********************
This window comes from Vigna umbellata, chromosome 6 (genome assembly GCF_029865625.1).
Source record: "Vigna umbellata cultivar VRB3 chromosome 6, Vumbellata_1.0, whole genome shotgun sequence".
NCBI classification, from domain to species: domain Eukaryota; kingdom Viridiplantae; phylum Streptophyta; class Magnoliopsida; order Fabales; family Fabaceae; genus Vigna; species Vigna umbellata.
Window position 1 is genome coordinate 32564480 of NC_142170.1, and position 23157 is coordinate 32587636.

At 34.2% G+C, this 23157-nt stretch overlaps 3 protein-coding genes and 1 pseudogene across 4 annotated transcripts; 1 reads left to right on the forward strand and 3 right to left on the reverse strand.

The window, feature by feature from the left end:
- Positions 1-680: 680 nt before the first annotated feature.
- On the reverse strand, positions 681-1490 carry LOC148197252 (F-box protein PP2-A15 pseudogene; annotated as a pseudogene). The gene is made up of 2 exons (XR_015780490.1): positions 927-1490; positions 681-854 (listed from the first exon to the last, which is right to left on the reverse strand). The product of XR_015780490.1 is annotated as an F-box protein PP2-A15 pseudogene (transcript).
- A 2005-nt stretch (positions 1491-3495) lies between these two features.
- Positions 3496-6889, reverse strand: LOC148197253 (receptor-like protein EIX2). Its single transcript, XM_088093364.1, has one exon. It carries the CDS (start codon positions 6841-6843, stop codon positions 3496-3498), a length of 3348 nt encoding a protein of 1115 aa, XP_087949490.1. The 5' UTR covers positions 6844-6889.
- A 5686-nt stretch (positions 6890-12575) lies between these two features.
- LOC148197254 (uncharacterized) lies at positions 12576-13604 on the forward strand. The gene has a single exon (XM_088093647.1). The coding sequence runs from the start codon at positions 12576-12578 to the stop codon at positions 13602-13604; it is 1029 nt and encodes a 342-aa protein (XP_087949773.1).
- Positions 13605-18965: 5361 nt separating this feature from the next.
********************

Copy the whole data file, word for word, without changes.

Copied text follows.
This window comes from Vigna umbellata, chromosome 6 (genome assembly GCF_029865625.1).
Source record: "Vigna umbellata cultivar VRB3 chromosome 6, Vumbellata_1.0, whole genome shotgun sequence".
NCBI classification, from domain to species: domain Eukaryota; kingdom Viridiplantae; phylum Streptophyta; class Magnoliopsida; order Fabales; family Fabaceae; genus Vigna; species Vigna umbellata.
Window position 1 is genome coordinate 32564480 of NC_142170.1, and position 23157 is coordinate 32587636.

At 34.2% G+C, this 23157-nt stretch overlaps 3 protein-coding genes and 1 pseudogene across 4 annotated transcripts; 1 reads left to right on the forward strand and 3 right to left on the reverse strand.

The window, feature by feature from the left end:
- Positions 1-680: 680 nt before the first annotated feature.
- On the reverse strand, positions 681-1490 carry LOC148197252 (F-box protein PP2-A15 pseudogene; annotated as a pseudogene). The gene is made up of 2 exons (XR_015780490.1): positions 927-1490; positions 681-854 (listed from the first exon to the last, which is right to left on the reverse strand). The product of XR_015780490.1 is annotated as an F-box protein PP2-A15 pseudogene (transcript).
- A 2005-nt stretch (positions 1491-3495) lies between these two features.
- Positions 3496-6889, reverse strand: LOC148197253 (receptor-like protein EIX2). Its single transcript, XM_088093364.1, has one exon. It carries the CDS (start codon positions 6841-6843, stop codon positions 3496-3498), a length of 3348 nt encoding a protein of 1115 aa, XP_087949490.1. The 5' UTR covers positions 6844-6889.
- A 5686-nt stretch (positions 6890-12575) lies between these two features.
- LOC148197254 (uncharacterized) lies at positions 12576-13604 on the forward strand. The gene has a single exon (XM_088093647.1). The coding sequence runs from the start codon at positions 12576-12578 to the stop codon at positions 13602-13604; it is 1029 nt and encodes a 342-aa protein (XP_087949773.1).
- Positions 13605-18965: 5361 nt separating this feature from the next.